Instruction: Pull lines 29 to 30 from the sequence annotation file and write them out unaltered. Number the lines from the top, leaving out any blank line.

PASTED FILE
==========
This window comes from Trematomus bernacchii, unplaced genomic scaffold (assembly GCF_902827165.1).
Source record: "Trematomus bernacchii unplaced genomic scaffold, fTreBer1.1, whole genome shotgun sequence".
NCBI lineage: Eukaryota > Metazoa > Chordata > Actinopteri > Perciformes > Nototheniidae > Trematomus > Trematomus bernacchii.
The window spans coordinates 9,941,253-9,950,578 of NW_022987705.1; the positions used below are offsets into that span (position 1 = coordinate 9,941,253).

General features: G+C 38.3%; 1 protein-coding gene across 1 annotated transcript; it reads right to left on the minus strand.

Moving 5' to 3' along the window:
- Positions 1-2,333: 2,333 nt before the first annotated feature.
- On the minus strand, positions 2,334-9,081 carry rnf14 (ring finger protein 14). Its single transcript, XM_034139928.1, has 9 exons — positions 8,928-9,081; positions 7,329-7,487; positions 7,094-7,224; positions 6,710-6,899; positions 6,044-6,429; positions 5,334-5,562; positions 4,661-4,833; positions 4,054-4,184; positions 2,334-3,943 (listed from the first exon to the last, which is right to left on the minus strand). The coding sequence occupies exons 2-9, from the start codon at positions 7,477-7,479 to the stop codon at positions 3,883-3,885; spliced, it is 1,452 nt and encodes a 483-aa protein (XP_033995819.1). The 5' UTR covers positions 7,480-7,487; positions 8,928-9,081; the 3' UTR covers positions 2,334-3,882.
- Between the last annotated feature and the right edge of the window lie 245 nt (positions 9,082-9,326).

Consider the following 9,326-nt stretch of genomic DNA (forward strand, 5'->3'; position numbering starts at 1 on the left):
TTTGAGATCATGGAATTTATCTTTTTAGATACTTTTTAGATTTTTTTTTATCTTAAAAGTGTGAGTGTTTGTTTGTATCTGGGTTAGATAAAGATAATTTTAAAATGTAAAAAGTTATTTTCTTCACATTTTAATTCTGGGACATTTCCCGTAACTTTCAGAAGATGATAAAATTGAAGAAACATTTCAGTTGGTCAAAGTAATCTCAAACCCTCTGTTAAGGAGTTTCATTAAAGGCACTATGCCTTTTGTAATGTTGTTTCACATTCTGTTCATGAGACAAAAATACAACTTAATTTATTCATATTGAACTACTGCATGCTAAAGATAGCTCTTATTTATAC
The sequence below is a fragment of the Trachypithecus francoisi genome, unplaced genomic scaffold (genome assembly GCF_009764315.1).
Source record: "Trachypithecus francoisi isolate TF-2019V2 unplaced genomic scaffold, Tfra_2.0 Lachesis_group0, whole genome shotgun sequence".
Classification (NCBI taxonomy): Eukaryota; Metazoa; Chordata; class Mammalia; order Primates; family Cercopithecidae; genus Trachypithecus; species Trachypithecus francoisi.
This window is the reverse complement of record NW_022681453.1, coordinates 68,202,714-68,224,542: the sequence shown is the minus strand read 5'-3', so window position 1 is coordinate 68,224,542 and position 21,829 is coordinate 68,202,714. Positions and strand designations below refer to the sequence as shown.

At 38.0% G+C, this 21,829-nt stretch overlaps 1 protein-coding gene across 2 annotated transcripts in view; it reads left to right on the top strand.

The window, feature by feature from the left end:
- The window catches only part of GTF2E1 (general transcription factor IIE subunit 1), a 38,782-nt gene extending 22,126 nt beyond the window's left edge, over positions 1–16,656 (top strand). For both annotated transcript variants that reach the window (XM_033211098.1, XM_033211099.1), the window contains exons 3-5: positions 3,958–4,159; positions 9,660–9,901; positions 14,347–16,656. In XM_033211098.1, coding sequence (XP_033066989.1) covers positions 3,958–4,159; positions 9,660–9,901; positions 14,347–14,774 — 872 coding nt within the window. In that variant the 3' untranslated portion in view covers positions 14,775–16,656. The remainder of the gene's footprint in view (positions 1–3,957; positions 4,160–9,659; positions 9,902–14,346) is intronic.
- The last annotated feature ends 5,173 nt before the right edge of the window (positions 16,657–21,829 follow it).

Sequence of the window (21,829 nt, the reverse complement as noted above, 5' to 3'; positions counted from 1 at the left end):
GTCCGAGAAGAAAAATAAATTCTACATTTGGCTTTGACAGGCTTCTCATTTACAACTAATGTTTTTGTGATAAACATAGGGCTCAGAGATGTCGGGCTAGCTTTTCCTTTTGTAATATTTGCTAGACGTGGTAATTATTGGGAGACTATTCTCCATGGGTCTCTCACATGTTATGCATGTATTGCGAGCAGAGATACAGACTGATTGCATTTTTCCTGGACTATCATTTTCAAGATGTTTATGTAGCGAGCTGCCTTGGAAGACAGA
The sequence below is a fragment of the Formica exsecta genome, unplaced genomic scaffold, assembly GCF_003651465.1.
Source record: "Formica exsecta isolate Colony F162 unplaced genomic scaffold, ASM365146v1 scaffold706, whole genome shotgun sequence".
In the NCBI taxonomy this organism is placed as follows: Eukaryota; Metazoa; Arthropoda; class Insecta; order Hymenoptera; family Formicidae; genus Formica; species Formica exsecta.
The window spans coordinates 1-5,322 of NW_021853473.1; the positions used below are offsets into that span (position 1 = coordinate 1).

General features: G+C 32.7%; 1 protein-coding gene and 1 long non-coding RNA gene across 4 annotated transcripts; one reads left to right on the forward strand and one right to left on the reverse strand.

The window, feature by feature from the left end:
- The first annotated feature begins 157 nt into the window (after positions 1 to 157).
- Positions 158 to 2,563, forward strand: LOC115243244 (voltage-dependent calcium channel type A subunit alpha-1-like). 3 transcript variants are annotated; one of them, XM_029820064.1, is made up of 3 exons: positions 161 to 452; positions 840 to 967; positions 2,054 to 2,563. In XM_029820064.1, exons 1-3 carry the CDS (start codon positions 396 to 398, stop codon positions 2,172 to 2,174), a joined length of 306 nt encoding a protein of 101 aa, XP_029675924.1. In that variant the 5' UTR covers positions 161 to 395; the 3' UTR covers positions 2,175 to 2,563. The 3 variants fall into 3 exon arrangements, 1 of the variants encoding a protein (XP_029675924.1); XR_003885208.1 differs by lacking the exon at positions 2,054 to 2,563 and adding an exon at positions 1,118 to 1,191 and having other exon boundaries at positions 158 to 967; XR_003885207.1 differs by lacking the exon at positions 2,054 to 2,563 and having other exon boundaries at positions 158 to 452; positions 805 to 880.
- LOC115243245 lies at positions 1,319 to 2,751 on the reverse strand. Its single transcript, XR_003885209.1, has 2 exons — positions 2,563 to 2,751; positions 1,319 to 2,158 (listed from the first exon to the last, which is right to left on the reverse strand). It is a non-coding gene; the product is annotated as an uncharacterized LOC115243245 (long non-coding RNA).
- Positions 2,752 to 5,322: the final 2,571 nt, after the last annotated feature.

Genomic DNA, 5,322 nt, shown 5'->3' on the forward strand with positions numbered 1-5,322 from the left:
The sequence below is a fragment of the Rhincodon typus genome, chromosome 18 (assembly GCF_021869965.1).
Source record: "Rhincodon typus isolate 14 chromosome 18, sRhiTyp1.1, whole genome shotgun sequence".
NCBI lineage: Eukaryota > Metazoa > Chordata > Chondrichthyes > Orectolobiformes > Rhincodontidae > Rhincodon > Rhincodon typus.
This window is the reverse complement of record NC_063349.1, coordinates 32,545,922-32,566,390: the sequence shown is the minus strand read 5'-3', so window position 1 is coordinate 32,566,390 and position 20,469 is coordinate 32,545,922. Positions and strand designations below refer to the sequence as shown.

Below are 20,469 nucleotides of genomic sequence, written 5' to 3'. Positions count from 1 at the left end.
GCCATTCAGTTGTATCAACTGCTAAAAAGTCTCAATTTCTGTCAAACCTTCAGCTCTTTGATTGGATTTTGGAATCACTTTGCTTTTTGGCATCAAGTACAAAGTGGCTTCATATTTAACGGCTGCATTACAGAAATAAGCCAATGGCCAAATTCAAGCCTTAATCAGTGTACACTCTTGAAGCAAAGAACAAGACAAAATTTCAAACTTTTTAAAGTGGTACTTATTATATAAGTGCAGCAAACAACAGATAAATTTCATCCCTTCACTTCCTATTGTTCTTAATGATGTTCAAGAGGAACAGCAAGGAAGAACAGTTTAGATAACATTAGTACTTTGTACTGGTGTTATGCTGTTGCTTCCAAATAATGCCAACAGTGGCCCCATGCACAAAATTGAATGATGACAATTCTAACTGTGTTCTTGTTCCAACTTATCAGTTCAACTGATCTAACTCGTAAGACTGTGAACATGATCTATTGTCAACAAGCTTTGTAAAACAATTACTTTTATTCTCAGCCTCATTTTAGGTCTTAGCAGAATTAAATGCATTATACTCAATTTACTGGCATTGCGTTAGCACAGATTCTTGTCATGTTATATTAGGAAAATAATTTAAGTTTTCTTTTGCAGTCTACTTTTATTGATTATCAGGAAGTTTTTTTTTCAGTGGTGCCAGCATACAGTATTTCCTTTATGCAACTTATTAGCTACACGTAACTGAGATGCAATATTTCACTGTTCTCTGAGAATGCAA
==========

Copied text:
- Positions 158 to 2,563, forward strand: LOC115243244 (voltage-dependent calcium channel type A subunit alpha-1-like). 3 transcript variants are annotated; one of them, XM_029820064.1, is made up of 3 exons: positions 161 to 452; positions 840 to 967; positions 2,054 to 2,563. In XM_029820064.1, exons 1-3 carry the CDS (start codon positions 396 to 398, stop codon positions 2,172 to 2,174), a joined length of 306 nt encoding a protein of 101 aa, XP_029675924.1. In that variant the 5' UTR covers positions 161 to 395; the 3' UTR covers positions 2,175 to 2,563. The 3 variants fall into 3 exon arrangements, 1 of the variants encoding a protein (XP_029675924.1); XR_003885208.1 differs by lacking the exon at positions 2,054 to 2,563 and adding an exon at positions 1,118 to 1,191 and having other exon boundaries at positions 158 to 967; XR_003885207.1 differs by lacking the exon at positions 2,054 to 2,563 and having other exon boundaries at positions 158 to 452; positions 805 to 880.
- LOC115243245 lies at positions 1,319 to 2,751 on the reverse strand. Its single transcript, XR_003885209.1, has 2 exons — positions 2,563 to 2,751; positions 1,319 to 2,158 (listed from the first exon to the last, which is right to left on the reverse strand). It is a non-coding gene; the product is annotated as an uncharacterized LOC115243245 (long non-coding RNA).